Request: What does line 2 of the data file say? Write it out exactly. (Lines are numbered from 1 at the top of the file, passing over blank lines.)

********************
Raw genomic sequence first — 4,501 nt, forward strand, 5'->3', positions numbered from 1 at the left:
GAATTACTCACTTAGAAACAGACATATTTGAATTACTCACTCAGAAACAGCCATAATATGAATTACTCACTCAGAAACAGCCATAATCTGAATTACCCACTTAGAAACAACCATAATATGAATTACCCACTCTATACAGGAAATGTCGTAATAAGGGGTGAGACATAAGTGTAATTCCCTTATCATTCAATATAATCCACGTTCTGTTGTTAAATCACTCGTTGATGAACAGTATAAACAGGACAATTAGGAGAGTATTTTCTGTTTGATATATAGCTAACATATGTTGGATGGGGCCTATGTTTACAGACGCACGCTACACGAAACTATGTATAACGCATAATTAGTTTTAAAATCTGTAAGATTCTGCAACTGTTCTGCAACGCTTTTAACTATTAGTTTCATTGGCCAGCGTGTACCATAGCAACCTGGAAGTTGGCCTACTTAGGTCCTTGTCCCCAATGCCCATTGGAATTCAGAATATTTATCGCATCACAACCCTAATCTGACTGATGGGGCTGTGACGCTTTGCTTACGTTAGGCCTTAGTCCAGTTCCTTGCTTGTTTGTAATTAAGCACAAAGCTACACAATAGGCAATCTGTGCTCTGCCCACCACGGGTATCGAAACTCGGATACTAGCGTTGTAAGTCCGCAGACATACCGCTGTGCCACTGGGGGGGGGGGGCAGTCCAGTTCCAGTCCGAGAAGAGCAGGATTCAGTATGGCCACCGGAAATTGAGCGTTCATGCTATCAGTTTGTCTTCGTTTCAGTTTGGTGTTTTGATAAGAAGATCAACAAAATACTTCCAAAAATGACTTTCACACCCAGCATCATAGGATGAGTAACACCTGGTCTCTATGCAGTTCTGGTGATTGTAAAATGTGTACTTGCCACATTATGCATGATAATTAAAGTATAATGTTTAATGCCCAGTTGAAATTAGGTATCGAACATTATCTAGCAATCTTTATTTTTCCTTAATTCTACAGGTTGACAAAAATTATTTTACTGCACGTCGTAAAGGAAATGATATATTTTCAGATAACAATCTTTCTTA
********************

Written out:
GAATTACTCACTTAGAAACAGACATATTTGAATTACTCACTCAGAAACAGCCATAATATGAATTACTCACTCAGAAACAGCCATAATCTGAATTACCCACTTAGAAACAACCATAATATGAATTACCCACTCTATACAGGAAATGTCGTAATAAGGGGTGAGACATAAGTGTAATTCCCTTATCATTCAATATAATCCACGTTCTGTTGTTAAATCACTCGTTGATGAACAGTATAAACAGGACAATTAGGAGAGTATTTTCTGTTTGATATATAGCTAACATATGTTGGATGGGGCCTATGTTTACAGACGCACGCTACACGAAACTATGTATAACGCATAATTAGTTTTAAAATCTGTAAGATTCTGCAACTGTTCTGCAACGCTTTTAACTATTAGTTTCATTGGCCAGCGTGTACCATAGCAACCTGGAAGTTGGCCTACTTAGGTCCTTGTCCCCAATGCCCATTGGAATTCAGAATATTTATCGCATCACAACCCTAATCTGACTGATGGGGCTGTGACGCTTTGCTTACGTTAGGCCTTAGTCCAGTTCCTTGCTTGTTTGTAATTAAGCACAAAGCTACACAATAGGCAATCTGTGCTCTGCCCACCACGGGTATCGAAACTCGGATACTAGCGTTGTAAGTCCGCAGACATACCGCTGTGCCACTGGGGGGGGGGGGCAGTCCAGTTCCAGTCCGAGAAGAGCAGGATTCAGTATGGCCACCGGAAATTGAGCGTTCATGCTATCAGTTTGTCTTCGTTTCAGTTTGGTGTTTTGATAAGAAGATCAACAAAATACTTCCAAAAATGACTTTCACACCCAGCATCATAGGATGAGTAACACCTGGTCTCTATGCAGTTCTGGTGATTGTAAAATGTGTACTTGCCACATTATGCATGATAATTAAAGTATAATGTTTAATGCCCAGTTGAAATTAGGTATCGAACATTATCTAGCAATCTTTATTTTTCCTTAATTCTACAGGTTGACAAAAATTATTTTACTGCACGTCGTAAAGGAAATGATATATTTTCAGATAACAATCTTTCTTA